According to the DSM-V (American Psychological Association, 2013) bipolar disorder is a mental disorder, classified as a mood disorder, which is characterized by the presence of manic and depressive episodes. There are several subcategories of the disease, each of which has a slightly different set of diagnostic criteria, including varying degrees of mania and depression. Bipolar I disorder, which is representative of the current understanding of what was described in the nineteenth century as manic depressive disorder or affective psychosis, is characterized by one or more manic episodes, which can be, but do not need to be accompanied by one or more major depressive episodes (MDEs). Bipolar II disorder is characterized by the patient having experienced at least one hypomanic episode and one MDE during their lifetime. Cyclothymic disorder is another form of bipolar which is characterized by numerous periods of hypomanic symptoms and depressive symptoms, none of which meet criteria for a hypomanic episode or an MDE. There are also forms of bipolar that can be caused by medications or substance abuse.
Bipolar Disorder as a diagnosable disease has a rather disjointed history, but following one of the oldest known treatments for the disorder is a good way of establishing the recent medical history of the disease. Lithium is the oldest treatment of bipolar disorder, and was first described in this mode (as a treatment for the manic side of bipolar disorder) by John F. J. Cade in 1949 (Cade, 1949).
During an investigation into the toxicity of urea, Cade had injected guinea pigs with 8% urea solutions made using lithium urate, and found that the toxicity of these injections was much lower than he had previously observed with studies using the urine (which contains urea) of patients with various mental disorders (mania, schizophrenia, and melancholia (depression)). He completed case studies on 10 manic patients, all of whom displayed marked improvement in, and in several cases complete recovery from, their symptoms upon treatment with either lithium carbonate or lithium citrate (some patients experienced side effects such as nausea with the lithium citrate treatment and were switched to lithium carbonate). He also did the same tests on several patients with other disorders. Six patients with schizophrenia were treated with lithium and were found to have reduced restlessness, but otherwise these patients did not improve markedly. Cade also tested the lithium treatment on three patients with chronic depression, but there was no change.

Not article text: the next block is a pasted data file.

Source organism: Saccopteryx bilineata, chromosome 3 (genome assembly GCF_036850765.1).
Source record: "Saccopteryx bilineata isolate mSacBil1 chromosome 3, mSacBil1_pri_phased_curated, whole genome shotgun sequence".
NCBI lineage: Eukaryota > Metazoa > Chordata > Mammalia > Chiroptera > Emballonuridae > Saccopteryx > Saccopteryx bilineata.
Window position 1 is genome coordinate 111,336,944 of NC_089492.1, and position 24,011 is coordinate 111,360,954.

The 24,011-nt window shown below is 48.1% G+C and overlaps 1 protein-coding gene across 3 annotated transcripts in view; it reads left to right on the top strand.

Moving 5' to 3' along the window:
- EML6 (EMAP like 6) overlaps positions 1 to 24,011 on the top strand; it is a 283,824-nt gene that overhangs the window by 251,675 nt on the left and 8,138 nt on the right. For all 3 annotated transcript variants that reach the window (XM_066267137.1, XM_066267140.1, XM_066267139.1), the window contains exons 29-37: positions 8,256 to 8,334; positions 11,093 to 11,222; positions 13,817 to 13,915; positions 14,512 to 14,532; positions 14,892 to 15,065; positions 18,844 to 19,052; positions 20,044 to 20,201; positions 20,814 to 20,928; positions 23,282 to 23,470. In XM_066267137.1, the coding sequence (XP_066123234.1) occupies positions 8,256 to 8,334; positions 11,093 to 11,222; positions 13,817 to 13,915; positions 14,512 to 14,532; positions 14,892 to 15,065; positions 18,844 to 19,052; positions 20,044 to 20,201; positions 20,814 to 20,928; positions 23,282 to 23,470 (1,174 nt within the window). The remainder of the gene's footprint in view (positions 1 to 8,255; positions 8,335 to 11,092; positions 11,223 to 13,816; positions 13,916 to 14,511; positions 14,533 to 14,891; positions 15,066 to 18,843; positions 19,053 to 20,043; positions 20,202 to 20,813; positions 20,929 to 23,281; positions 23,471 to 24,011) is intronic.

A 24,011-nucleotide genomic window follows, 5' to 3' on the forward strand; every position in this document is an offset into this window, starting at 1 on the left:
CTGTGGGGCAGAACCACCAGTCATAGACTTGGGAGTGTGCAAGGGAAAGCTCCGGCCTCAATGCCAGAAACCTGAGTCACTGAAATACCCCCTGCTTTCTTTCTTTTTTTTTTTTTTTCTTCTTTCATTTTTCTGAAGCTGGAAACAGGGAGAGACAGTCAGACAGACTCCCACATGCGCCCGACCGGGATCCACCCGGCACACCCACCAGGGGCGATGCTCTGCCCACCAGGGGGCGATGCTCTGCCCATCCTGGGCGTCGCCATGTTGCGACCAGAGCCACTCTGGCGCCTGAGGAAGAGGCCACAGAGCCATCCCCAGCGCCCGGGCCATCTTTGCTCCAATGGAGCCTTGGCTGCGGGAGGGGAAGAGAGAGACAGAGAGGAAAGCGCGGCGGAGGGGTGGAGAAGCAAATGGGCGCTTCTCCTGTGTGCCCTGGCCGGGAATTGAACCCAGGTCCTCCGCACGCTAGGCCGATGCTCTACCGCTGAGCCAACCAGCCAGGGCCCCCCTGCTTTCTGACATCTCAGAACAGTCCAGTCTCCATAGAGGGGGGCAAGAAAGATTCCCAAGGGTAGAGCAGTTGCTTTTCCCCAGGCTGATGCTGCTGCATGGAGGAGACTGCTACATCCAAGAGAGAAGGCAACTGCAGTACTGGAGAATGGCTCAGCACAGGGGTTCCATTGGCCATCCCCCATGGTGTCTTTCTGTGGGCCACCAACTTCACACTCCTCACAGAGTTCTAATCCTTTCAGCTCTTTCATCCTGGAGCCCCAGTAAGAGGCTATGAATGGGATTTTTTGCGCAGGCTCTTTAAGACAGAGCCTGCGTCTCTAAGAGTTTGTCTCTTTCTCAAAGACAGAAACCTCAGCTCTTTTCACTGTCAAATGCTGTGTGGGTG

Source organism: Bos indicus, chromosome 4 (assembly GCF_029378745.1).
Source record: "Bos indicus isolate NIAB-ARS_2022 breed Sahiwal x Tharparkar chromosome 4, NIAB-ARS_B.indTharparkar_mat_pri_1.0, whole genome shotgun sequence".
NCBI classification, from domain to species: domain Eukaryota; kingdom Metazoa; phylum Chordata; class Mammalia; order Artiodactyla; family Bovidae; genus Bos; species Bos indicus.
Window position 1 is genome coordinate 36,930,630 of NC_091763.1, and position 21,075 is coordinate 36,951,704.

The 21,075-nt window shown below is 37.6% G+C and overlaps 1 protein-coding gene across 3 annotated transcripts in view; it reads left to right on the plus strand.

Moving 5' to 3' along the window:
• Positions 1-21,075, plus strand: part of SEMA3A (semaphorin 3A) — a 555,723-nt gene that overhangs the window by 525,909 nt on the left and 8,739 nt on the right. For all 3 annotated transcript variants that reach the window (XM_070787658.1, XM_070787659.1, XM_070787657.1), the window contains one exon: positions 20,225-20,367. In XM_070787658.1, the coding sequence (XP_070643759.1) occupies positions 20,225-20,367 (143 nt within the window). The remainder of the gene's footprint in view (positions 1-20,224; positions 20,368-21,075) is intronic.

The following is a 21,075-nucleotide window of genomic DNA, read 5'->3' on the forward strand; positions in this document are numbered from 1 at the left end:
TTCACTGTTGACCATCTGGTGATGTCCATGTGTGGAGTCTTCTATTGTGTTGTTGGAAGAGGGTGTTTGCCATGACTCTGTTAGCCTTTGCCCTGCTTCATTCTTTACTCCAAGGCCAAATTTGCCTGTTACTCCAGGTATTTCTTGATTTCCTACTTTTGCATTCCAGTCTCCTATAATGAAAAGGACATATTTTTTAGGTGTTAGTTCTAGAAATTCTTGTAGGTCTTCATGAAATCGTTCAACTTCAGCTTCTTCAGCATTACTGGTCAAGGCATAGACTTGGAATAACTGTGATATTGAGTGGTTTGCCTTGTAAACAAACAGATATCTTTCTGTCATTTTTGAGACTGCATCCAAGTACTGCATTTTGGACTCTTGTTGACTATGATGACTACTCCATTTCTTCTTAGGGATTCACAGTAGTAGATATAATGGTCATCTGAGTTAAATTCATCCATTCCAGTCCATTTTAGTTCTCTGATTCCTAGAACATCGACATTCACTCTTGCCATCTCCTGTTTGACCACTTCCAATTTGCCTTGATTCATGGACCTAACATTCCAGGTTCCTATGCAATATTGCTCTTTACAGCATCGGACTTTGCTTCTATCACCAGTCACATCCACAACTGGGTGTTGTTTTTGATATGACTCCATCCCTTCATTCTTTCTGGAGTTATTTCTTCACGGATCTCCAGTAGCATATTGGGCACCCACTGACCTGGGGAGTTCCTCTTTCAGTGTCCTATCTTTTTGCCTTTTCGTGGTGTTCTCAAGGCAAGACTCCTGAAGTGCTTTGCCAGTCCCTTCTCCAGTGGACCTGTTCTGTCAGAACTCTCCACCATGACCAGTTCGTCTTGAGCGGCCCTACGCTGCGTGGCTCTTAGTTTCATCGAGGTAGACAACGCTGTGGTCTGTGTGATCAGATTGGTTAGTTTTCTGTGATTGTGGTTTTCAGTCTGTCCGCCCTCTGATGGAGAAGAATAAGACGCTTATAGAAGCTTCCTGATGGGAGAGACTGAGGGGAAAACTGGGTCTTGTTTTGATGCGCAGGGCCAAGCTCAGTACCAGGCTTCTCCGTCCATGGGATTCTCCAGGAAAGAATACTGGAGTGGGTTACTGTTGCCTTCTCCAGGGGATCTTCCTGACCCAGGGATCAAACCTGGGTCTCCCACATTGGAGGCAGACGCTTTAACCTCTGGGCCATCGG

For bipolar disorder, like other mental disorders, identification and diagnosis still relies entirely on clinical observation and evaluation of symptoms by trained psychologists and psychiatrists, usually with the use of resources such as the DSM-V mentioned earlier. Symptoms are either self-reported by the patients or observed by clinicians in a psychiatric ward or similar setting. As of yet, there are no biochemical tests to determine if someone has bipolar disorder, since there is no definitive biochemical cause of the disease. However, it is common for medical examinations to be done to rule out detectible issues, such as brain abnormalities, hypo or hyperthyroidism, metabolic dysfunction, chronic disease, or infections such as syphilis or HIV, just to rule out other possibilities (Price and Marzani-Nissen, 2012)